Movies of the month: Love and Labor

In February, we watched movies on the theme “Love and Labor.”

Why a theme? It unfolded naturally in a dry spell for Netflix favorites (“Dead to Me” wrapped in three seasons, “The Crown” not ready for season 6, TV generally in a slump) and gave shape to a month of winter evenings.

Even better, a theme gave me something to plan for and the sense that we are Doing Something with that time between dinner and sleep. Which, I guess, is important to me.

Starting with a Shakespeare almost-comedy, we watched five films in which the protagonists either love what they labor at, interrupt love for labor, find love through labor, or, in the case of the last one, kidnap a sexist, egotistical boss and suspend him from the ceiling of his own country house. Which has very little to do with love, but it’s hilarious.

“Love’s Labour’s Lost”

In the goofy 2000 Branagh version of Shakespeare’s ambiguous comedy, a prince and three of his friends swear off women in order to study for 20 hours a day. Predictably, a princess and three of her friends show up at the gate – in nicely coordinated red, blue, orange and green ball gowns. Song-and-dance numbers set to 1930s Gershwin and Cole Porter songs actually fit the story and it’s all very delightful (scholarly vows get broken) until real tragedy strikes and frivolous love gets postponed while there’s real work to be done…multiplied by four. Shakespeare’s coordination of couples can be rather dance-like. The concluding montage of the characters springing into a World War Two-like war is not a neat happy ending, but leaves hope for the cold months.

Line drawing of two people in 1880s clothing standing by a large fire; text below
Illustration of the intriguing song at the end of Shakespeare’s ‘Love’s Labour’s Lost,’ / PH. Creator: Hardy, Paul, b. 1862, artist. Date created or published: [S.l. : s.n.], 21st April 1888. Digital image file name: 35953.

“Lala Land”

Against the backdrop of freeways and movie sets, an aspiring actress and obsessive jazz pianist meet, dance around each other, and ultimately part ways to pursue their separate careers. Year later (spoiler alert, although I think I’m the last person in North America to see it), a Hollywood film version of the life they might have lived together, child and all, spools out in their minds to a wistful tune I’m humming aloud this moment. It’s very touching. Bonus common thread with “Love’s Labour’s Lost”: dance numbers featuring four women in almost-matching primary colored dresses.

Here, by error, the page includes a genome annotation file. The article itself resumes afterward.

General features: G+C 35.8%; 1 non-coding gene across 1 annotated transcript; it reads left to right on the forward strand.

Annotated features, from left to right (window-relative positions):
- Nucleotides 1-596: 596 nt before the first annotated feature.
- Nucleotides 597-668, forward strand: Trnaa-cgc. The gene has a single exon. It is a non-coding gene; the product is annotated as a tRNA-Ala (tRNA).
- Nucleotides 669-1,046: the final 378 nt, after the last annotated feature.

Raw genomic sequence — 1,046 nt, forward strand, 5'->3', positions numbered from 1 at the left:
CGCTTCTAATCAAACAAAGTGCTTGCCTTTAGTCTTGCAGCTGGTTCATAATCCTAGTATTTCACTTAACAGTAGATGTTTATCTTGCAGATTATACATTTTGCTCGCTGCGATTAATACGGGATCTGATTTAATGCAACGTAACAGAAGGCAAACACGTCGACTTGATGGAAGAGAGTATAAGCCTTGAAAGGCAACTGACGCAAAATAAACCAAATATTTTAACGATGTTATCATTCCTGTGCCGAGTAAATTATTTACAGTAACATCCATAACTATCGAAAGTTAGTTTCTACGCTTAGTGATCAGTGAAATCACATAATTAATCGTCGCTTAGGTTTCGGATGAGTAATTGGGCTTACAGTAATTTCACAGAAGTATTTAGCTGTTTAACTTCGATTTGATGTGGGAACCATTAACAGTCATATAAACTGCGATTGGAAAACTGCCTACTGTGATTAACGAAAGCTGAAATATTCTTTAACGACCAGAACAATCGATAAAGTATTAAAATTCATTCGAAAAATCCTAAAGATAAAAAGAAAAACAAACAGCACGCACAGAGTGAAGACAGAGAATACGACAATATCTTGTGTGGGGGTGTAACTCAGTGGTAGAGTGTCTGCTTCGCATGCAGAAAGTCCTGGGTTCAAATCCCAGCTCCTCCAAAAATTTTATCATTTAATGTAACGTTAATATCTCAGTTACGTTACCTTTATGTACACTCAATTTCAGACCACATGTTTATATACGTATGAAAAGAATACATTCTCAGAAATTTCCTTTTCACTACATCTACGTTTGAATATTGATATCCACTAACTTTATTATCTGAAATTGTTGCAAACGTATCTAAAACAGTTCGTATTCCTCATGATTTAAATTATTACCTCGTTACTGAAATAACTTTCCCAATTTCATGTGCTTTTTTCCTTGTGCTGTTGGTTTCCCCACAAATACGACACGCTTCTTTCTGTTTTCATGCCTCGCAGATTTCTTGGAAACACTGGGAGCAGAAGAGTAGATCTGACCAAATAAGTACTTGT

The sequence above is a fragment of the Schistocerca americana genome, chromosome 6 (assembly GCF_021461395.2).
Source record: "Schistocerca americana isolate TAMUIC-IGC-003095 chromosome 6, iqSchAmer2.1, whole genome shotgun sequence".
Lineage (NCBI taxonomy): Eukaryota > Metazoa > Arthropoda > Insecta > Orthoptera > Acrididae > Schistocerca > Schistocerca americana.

“Julie and Julia”

We took a turn toward the culinary when we learned that TV cook Julia Child filmed her shows here in Cambridge, Mass. Two cooks laboring over their love for fine food – and then laboring over writing about food; the parallel stories of a food icon and one of her devotees fit the theme. After watching the film, we made our own pilgrimage to 103 Irving Street, where Julia lived from 1961-2001. It’s a private residence now but her kitchen is recreated by Smithsonian’s National Museum of American History.

Black and white image of a person holding a large kitchen knife over a row of raw chickens
Julia Child (posted by AustinMini 1275/public domain)

“Bottle Shock”

Good food needs good wine. I’d seen this film before but on an airplane, over someone else’s shoulder (I was “reading”) and therefore without sound. Very confusing. Audio helped me piece together the story of an early California winemaker, of Chateau Montelena, struggling with his own perfectionism, sprung to fame by a contest cooked up by a snooty British wine merchant and a fun scenario in which his good for nothing cellar rat son saves the day by distributing one bottle of wine to each passenger on his trans-Atlantic flight to get around customs.

“9 to 5”

Where is the love in this 1980 comedy? There’s definitely a lot of labor. Lily Tomlin, Dolly Parton and Jane Fonda are co-workers at Consolidated, a company that serves no clear purpose but takes up several floors of a big city office building. Ruling their floor is a vice president of something or other, who spends all his energy sexually harassing Doralee, his secretary (Parton), being cruel to newcomer Judy (Fonda) and stealing ideas from office manager Violet (Tomlin). Inspired by a little pot party, the three ladies kidnap this jerk, hold him hostage at his own second home and make the changes they want to see at the company. Maybe the love is what these three coworkers have for each other and for themselves. Novelist Jennifer Savran Kelley told me about this film; when she asked Twitter for other films about women banding together, with humor, to work justice in the world, Twitter delivered a big nothing.

Filmmaking industry, please address.

Tumble out of bed/And stumble to the kitchen/Pour myself a cup of ambition…

PS: “Barista”

This film straddled the February/March border line, but it’s worth mentioning. A documentary following competitive baristas through a national competition provided the caffeinated version of loving labor fictionalized in “Bottle Shock.” I started watching incredulous (how much is there to say about coffee?) but finished inspired. And sad that the one woman in a field of white male hipsters didn’t make the finals. For a few days, I had very complicated thoughts about my morning coffee.

Watch out for my post on March movies. The theme is even better: Impossible Tests.

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